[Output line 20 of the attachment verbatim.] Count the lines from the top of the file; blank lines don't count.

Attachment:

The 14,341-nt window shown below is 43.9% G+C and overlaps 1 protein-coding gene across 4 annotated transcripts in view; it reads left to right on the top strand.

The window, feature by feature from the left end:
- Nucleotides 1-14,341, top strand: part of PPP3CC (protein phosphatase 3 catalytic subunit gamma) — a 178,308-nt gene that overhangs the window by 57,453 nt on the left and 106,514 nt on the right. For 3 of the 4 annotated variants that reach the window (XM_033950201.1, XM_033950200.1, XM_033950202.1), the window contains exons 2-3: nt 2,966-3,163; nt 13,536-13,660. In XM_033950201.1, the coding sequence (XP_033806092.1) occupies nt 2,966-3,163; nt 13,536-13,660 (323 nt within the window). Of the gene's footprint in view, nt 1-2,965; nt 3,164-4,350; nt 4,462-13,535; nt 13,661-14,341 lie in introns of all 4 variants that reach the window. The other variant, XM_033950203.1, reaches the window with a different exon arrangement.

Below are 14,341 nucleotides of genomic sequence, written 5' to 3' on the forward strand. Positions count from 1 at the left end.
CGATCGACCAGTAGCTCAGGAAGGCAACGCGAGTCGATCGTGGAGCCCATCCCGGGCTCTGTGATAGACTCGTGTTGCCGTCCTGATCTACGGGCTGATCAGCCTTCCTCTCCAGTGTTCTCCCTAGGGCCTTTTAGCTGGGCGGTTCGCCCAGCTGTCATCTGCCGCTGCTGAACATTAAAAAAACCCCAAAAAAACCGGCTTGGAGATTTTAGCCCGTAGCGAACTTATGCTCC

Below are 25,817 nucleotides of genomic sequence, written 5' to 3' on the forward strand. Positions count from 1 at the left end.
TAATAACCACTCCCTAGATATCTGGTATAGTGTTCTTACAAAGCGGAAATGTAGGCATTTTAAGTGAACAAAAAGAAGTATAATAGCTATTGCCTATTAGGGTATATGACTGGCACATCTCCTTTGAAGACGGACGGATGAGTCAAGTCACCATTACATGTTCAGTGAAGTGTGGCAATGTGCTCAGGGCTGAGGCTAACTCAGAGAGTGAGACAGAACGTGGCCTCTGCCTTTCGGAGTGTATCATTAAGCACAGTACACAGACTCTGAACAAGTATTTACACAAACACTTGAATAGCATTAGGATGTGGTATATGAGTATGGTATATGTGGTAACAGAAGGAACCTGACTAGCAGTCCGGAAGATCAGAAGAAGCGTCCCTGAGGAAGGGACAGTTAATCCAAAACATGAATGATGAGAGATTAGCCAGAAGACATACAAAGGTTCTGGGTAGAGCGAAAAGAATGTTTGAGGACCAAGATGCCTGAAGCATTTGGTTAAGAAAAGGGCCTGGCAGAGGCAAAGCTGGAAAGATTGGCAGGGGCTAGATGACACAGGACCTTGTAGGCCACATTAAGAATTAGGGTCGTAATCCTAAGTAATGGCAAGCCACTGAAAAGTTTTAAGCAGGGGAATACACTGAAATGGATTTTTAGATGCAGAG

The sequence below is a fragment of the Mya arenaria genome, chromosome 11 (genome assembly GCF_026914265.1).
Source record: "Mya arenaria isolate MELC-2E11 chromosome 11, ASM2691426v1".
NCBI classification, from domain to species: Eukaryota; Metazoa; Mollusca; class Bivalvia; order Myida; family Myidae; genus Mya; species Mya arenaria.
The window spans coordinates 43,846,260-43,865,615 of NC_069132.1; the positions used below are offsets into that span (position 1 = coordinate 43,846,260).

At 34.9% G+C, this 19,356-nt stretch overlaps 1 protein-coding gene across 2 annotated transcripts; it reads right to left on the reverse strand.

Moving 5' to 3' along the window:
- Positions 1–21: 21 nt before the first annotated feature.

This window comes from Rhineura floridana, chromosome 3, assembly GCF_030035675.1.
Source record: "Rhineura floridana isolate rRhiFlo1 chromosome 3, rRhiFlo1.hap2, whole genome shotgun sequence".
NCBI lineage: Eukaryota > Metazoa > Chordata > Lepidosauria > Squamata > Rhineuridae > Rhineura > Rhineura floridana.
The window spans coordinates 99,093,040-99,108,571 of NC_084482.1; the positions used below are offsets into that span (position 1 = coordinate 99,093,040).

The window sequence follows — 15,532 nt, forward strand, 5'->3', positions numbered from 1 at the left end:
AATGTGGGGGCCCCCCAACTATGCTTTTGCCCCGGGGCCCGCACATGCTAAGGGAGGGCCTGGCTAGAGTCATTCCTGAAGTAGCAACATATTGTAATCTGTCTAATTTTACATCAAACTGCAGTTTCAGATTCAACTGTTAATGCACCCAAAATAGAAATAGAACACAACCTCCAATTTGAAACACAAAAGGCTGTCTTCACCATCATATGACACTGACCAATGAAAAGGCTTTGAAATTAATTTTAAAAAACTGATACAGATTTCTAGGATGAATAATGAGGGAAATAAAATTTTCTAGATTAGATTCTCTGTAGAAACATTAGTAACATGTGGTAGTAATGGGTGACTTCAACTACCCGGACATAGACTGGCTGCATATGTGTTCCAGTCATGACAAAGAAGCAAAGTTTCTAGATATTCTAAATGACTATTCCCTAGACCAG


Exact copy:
AATGTGGGGGCCCCCCAACTATGCTTTTGCCCCGGGGCCCGCACATGCTAAGGGAGGGCCTGGCTAGAGTCATTCCTGAAGTAGCAACATATTGTAATCTGTCTAATTTTACATCAAACTGCAGTTTCAGATTCAACTGTTAATGCACCCAAAATAGAAATAGAACACAACCTCCAATTTGAAACACAAAAGGCTGTCTTCACCATCATATGACACTGACCAATGAAAAGGCTTTGAAATTAATTTTAAAAAACTGATACAGATTTCTAGGATGAATAATGAGGGAAATAAAATTTTCTAGATTAGATTCTCTGTAGAAACATTAGTAACATGTGGTAGTAATGGGTGACTTCAACTACCCGGACATAGACTGGCTGCATATGTGTTCCAGTCATGACAAAGAAGCAAAGTTTCTAGATATTCTAAATGACTATTCCCTAGACCAG